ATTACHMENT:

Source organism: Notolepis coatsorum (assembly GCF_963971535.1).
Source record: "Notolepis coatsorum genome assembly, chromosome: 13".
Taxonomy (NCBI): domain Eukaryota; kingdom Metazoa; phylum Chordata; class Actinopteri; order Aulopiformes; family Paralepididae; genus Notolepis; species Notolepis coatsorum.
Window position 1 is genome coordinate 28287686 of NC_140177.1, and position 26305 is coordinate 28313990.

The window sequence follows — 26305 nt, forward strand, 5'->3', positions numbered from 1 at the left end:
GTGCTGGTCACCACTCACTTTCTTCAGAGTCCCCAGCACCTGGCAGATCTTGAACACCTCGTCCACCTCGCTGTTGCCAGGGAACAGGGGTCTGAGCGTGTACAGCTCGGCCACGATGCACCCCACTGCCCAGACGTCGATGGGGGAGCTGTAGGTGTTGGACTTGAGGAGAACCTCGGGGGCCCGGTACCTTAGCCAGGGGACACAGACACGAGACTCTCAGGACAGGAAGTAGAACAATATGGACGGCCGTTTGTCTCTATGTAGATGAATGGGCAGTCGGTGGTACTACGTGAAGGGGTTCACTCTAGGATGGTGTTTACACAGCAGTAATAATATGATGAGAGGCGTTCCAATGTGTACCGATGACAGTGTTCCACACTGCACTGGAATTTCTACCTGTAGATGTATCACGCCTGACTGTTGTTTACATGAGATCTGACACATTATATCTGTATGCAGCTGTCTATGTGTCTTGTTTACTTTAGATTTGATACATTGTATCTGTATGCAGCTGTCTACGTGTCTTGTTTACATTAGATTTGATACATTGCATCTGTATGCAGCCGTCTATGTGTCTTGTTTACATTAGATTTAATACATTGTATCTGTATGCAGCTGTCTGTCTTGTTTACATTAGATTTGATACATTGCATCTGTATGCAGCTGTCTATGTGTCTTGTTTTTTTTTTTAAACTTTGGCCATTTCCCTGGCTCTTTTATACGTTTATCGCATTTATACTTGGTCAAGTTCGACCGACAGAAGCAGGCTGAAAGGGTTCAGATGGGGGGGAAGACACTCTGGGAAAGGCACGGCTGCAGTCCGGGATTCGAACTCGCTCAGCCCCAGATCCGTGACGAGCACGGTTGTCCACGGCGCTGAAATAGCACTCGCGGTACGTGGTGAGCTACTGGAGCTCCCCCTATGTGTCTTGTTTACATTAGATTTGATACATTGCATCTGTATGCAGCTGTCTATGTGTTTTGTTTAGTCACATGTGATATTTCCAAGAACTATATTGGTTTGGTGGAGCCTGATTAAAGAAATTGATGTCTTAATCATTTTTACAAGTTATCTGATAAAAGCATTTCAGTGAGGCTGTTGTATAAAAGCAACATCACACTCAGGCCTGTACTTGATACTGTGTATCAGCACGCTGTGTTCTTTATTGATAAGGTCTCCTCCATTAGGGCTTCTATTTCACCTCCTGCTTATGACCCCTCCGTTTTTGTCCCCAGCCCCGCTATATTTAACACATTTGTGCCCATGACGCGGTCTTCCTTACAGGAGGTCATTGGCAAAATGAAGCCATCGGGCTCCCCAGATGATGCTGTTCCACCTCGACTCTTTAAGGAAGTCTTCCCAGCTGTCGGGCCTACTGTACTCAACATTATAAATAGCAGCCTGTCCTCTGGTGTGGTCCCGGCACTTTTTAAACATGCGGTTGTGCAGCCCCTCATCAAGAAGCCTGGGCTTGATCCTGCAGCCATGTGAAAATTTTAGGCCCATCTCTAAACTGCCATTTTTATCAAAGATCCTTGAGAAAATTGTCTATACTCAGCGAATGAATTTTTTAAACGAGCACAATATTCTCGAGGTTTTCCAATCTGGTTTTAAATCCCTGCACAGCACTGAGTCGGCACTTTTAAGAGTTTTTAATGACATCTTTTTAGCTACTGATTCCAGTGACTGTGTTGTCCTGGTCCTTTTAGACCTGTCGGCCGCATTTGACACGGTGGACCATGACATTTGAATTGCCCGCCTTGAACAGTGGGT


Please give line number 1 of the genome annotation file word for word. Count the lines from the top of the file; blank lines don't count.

Source organism: Notolepis coatsorum (assembly GCF_963971535.1).